What difference does it make how we view creation? A very great difference indeed! As we have seen, theistic evolution, which at first glance seems a reasonable compromise with “science,” not only undermines the biblical doctrine of creation, but the entire biblical worldview. Therefore, those who would try to cut out one strand of God’s truth should beware, lest they destroy His lifeline altogether.
I will close by affirming it once again: Next to the Lord Himself, the biblical worldview is the Church’s greatest treasure and her greatest gift to the world. It unveils the glory of God, ennobles our understanding of man and nature, comfortingly explains our plight, lovingly guides us to our Redeemer, powerfully stimulates us to holy living, and thrillingly encourages us with the hope of a better world to come. The doctrine of a recent, supernatural creation is integral to it all.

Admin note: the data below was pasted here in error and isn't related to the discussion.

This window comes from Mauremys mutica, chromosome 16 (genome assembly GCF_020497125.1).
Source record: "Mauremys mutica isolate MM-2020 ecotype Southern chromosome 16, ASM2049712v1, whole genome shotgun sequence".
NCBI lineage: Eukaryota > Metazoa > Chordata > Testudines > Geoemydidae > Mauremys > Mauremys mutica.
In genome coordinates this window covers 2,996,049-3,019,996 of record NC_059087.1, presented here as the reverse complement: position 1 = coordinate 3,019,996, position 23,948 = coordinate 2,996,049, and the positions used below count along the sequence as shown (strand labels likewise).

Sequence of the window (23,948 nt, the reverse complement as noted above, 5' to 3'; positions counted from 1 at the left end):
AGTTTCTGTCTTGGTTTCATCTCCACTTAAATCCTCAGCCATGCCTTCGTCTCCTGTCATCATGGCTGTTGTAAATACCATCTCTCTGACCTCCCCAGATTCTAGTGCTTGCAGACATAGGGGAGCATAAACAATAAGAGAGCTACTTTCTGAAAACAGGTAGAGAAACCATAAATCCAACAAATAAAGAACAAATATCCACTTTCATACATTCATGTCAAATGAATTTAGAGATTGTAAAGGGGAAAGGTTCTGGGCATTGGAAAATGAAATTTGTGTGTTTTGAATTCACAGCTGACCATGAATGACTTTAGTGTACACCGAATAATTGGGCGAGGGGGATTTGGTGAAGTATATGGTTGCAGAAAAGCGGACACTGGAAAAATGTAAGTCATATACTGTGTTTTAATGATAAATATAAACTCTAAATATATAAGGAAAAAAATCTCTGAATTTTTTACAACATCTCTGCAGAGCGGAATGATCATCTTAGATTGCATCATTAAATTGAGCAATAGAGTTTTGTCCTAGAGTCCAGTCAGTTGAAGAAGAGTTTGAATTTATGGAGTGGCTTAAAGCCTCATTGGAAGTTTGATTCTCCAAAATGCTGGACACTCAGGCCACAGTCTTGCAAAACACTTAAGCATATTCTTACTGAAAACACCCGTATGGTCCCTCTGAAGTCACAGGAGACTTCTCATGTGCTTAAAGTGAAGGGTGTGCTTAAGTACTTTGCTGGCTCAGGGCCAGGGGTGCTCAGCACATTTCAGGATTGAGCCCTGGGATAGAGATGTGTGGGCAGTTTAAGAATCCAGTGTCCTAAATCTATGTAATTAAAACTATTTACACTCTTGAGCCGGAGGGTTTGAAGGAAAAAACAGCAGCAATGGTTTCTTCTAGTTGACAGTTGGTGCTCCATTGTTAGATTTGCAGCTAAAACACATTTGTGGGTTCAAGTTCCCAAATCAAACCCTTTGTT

Let us not, then, distort or discard any part of this great treasure in favor of the ever-changing opinions of science or philosophy. Indeed, is it not time to admit that evolutionism—whether naturalistic, theistic, or pantheistic–is the foundation from which the modern world system launches nearly every ideological salvo against the true faith of Christ? Here is where the battle is raging in our time. Here, then, is where we are called to stand and fight.
In His own day, and in His own fight, our Lord stood firm—and was therefore crowned a “faithful and true witness” to the truth of God (Revelation 3:14).
If we wish to share that crown, we are going to have to do the same.